Article published in:Body Memory, Metaphor and Movement
Edited by Sabine C. Koch, Thomas Fuchs, Michela Summa and Cornelia Müller
[Advances in Consciousness Research 84] 2012
► pp. 141–154
Chapter 9. Cognitive perspectives on embodiment
This chapter focuses on theories of embodiment and relevant empirical findings. The embodied approach in cognitive science claims that cognition is based on action. It argues that external stimuli evoke sensorimotor activations in the observer. Specially, it has been suggested that during action observation, corresponding motor programs are activated in the observer. This is supported by the discovery of mirror neurons and evidence of interactions between perception and action production. Moreover, it has been argued that humans represent other people’s intentions and beliefs in an interpersonal setting. Humans seem to be able to automatically integrate other individuals’ (anticipated) behaviour into their own (re-)actions, which allows the prediction of other people’s actions and fast and flexible reactions in social situations.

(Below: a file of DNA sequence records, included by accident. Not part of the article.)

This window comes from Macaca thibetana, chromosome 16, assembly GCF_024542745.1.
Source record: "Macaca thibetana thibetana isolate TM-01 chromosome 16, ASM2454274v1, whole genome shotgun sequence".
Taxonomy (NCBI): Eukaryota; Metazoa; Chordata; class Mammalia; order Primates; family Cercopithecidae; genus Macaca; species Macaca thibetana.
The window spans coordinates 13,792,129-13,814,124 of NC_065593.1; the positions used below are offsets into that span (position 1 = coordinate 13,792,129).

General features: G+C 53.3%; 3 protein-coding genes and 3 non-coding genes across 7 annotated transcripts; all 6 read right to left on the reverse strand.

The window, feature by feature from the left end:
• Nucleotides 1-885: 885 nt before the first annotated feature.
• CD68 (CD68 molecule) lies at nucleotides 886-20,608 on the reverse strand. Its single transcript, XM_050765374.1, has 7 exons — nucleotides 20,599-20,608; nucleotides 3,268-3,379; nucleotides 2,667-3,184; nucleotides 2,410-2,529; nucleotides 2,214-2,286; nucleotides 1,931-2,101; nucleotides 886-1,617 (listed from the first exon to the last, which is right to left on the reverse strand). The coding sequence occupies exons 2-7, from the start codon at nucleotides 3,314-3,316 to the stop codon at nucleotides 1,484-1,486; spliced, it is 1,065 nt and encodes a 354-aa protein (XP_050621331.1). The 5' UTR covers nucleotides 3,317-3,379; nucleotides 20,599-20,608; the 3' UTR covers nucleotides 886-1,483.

Published online: 25 January 2012